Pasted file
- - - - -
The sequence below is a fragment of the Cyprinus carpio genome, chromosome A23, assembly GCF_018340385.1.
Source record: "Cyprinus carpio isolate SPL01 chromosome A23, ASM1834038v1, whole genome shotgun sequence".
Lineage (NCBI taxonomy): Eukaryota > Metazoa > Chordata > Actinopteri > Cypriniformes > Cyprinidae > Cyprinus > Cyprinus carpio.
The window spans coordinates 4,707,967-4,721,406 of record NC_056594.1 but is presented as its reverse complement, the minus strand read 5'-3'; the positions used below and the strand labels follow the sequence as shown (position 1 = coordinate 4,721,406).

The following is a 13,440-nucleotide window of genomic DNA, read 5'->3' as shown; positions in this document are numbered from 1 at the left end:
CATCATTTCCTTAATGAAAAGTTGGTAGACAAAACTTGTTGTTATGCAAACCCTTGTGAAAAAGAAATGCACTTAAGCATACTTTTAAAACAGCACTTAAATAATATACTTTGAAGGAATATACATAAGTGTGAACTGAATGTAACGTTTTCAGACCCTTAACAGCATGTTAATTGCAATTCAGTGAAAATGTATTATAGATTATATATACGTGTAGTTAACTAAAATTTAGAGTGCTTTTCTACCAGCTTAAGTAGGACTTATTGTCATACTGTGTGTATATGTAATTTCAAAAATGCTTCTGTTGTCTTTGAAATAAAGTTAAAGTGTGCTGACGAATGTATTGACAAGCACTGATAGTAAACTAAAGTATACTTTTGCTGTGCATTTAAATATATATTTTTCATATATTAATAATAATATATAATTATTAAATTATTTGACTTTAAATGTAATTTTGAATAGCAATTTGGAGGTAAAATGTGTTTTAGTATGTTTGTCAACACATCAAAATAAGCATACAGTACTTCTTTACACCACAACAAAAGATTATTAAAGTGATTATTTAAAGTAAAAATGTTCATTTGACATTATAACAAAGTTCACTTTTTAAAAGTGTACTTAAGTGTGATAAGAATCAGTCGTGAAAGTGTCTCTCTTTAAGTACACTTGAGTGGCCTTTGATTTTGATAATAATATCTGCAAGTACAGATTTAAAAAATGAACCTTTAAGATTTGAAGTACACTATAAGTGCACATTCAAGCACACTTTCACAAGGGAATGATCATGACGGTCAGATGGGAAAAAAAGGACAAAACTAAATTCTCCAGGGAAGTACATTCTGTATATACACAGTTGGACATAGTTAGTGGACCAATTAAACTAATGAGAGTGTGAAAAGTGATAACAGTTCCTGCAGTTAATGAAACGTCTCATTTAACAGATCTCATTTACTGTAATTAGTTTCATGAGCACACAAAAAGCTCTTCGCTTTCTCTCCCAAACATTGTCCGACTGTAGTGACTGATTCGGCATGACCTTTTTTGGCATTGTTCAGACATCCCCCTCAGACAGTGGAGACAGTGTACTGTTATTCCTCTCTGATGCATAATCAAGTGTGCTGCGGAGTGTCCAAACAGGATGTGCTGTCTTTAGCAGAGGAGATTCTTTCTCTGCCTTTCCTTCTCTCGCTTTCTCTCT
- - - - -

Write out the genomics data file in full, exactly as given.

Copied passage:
The sequence below is a fragment of the Cyprinus carpio genome, chromosome A23, assembly GCF_018340385.1.
Source record: "Cyprinus carpio isolate SPL01 chromosome A23, ASM1834038v1, whole genome shotgun sequence".
Lineage (NCBI taxonomy): Eukaryota > Metazoa > Chordata > Actinopteri > Cypriniformes > Cyprinidae > Cyprinus > Cyprinus carpio.
The window spans coordinates 4,707,967-4,721,406 of record NC_056594.1 but is presented as its reverse complement, the minus strand read 5'-3'; the positions used below and the strand labels follow the sequence as shown (position 1 = coordinate 4,721,406).

The following is a 13,440-nucleotide window of genomic DNA, read 5'->3' as shown; positions in this document are numbered from 1 at the left end:
CATCATTTCCTTAATGAAAAGTTGGTAGACAAAACTTGTTGTTATGCAAACCCTTGTGAAAAAGAAATGCACTTAAGCATACTTTTAAAACAGCACTTAAATAATATACTTTGAAGGAATATACATAAGTGTGAACTGAATGTAACGTTTTCAGACCCTTAACAGCATGTTAATTGCAATTCAGTGAAAATGTATTATAGATTATATATACGTGTAGTTAACTAAAATTTAGAGTGCTTTTCTACCAGCTTAAGTAGGACTTATTGTCATACTGTGTGTATATGTAATTTCAAAAATGCTTCTGTTGTCTTTGAAATAAAGTTAAAGTGTGCTGACGAATGTATTGACAAGCACTGATAGTAAACTAAAGTATACTTTTGCTGTGCATTTAAATATATATTTTTCATATATTAATAATAATATATAATTATTAAATTATTTGACTTTAAATGTAATTTTGAATAGCAATTTGGAGGTAAAATGTGTTTTAGTATGTTTGTCAACACATCAAAATAAGCATACAGTACTTCTTTACACCACAACAAAAGATTATTAAAGTGATTATTTAAAGTAAAAATGTTCATTTGACATTATAACAAAGTTCACTTTTTAAAAGTGTACTTAAGTGTGATAAGAATCAGTCGTGAAAGTGTCTCTCTTTAAGTACACTTGAGTGGCCTTTGATTTTGATAATAATATCTGCAAGTACAGATTTAAAAAATGAACCTTTAAGATTTGAAGTACACTATAAGTGCACATTCAAGCACACTTTCACAAGGGAATGATCATGACGGTCAGATGGGAAAAAAAGGACAAAACTAAATTCTCCAGGGAAGTACATTCTGTATATACACAGTTGGACATAGTTAGTGGACCAATTAAACTAATGAGAGTGTGAAAAGTGATAACAGTTCCTGCAGTTAATGAAACGTCTCATTTAACAGATCTCATTTACTGTAATTAGTTTCATGAGCACACAAAAAGCTCTTCGCTTTCTCTCCCAAACATTGTCCGACTGTAGTGACTGATTCGGCATGACCTTTTTTGGCATTGTTCAGACATCCCCCTCAGACAGTGGAGACAGTGTACTGTTATTCCTCTCTGATGCATAATCAAGTGTGCTGCGGAGTGTCCAAACAGGATGTGCTGTCTTTAGCAGAGGAGATTCTTTCTCTGCCTTTCCTTCTCTCGCTTTCTCTCT